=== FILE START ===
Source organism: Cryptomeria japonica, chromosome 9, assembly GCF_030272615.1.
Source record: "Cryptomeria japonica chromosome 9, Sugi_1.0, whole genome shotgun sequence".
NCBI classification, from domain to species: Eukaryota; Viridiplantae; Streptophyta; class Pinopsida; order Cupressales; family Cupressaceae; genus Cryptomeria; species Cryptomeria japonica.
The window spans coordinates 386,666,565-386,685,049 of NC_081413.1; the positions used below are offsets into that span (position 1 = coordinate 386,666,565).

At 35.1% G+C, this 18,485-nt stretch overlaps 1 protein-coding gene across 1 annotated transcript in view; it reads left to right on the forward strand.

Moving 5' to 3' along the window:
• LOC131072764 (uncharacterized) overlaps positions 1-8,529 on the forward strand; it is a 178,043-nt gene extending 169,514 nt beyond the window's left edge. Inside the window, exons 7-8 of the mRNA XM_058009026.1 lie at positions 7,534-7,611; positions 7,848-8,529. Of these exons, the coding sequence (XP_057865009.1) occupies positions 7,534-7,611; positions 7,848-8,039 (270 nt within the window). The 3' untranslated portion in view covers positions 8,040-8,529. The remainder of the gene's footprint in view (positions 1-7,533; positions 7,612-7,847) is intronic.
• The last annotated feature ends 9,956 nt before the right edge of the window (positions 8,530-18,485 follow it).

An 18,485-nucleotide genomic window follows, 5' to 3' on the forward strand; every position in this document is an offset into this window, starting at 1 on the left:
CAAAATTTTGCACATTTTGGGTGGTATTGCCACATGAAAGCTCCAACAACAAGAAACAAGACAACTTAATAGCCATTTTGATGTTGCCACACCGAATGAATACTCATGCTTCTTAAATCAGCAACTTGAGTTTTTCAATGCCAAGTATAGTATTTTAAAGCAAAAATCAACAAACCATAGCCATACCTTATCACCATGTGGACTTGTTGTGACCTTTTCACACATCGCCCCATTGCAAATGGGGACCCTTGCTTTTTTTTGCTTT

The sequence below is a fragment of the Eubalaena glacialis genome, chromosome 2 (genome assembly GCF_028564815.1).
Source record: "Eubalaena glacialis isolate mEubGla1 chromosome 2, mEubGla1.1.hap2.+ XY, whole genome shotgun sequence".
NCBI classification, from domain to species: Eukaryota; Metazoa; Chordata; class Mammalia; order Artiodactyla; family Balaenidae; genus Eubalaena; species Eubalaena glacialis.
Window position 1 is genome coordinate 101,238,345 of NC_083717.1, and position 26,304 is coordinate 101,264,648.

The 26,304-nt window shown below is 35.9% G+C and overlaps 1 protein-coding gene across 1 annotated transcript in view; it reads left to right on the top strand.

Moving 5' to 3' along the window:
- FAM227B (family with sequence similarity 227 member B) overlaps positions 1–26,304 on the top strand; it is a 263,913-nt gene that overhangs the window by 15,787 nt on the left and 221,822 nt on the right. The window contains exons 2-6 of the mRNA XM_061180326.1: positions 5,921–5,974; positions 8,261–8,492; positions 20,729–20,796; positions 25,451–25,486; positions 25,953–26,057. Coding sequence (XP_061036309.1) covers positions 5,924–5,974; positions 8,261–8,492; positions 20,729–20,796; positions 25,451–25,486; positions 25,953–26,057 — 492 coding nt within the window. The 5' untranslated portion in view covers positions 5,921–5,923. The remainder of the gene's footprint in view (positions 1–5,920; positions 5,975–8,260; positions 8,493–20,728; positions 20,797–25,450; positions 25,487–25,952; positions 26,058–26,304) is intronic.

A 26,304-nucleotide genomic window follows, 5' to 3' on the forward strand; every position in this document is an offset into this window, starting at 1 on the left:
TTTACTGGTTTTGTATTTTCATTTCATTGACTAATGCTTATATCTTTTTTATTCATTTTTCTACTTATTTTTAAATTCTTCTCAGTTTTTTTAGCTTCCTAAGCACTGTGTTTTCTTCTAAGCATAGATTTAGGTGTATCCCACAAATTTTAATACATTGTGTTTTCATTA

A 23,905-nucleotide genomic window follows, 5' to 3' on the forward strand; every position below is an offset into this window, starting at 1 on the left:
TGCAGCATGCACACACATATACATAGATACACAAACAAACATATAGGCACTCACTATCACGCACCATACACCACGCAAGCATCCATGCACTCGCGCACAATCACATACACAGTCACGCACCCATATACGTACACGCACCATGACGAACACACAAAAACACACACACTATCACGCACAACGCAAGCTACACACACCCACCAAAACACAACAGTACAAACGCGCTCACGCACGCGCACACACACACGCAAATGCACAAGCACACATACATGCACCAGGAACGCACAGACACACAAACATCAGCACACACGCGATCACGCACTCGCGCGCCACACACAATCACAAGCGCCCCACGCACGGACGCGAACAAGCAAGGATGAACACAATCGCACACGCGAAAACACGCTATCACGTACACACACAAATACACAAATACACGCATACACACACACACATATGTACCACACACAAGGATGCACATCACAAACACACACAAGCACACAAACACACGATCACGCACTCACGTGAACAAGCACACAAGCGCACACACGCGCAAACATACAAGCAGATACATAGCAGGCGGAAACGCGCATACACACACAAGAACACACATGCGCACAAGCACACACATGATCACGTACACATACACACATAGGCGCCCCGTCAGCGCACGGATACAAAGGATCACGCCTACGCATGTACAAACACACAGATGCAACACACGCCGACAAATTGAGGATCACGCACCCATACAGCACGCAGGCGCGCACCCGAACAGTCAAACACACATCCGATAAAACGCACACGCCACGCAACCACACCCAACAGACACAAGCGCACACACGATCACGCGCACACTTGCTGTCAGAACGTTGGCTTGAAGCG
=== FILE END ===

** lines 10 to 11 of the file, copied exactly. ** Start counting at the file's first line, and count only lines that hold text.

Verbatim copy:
CAAAATTTTGCACATTTTGGGTGGTATTGCCACATGAAAGCTCCAACAACAAGAAACAAGACAACTTAATAGCCATTTTGATGTTGCCACACCGAATGAATACTCATGCTTCTTAAATCAGCAACTTGAGTTTTTCAATGCCAAGTATAGTATTTTAAAGCAAAAATCAACAAACCATAGCCATACCTTATCACCATGTGGACTTGTTGTGACCTTTTCACACATCGCCCCATTGCAAATGGGGACCCTTGCTTTTTTTTGCTTT

The sequence below is a fragment of the Eubalaena glacialis genome, chromosome 2 (genome assembly GCF_028564815.1).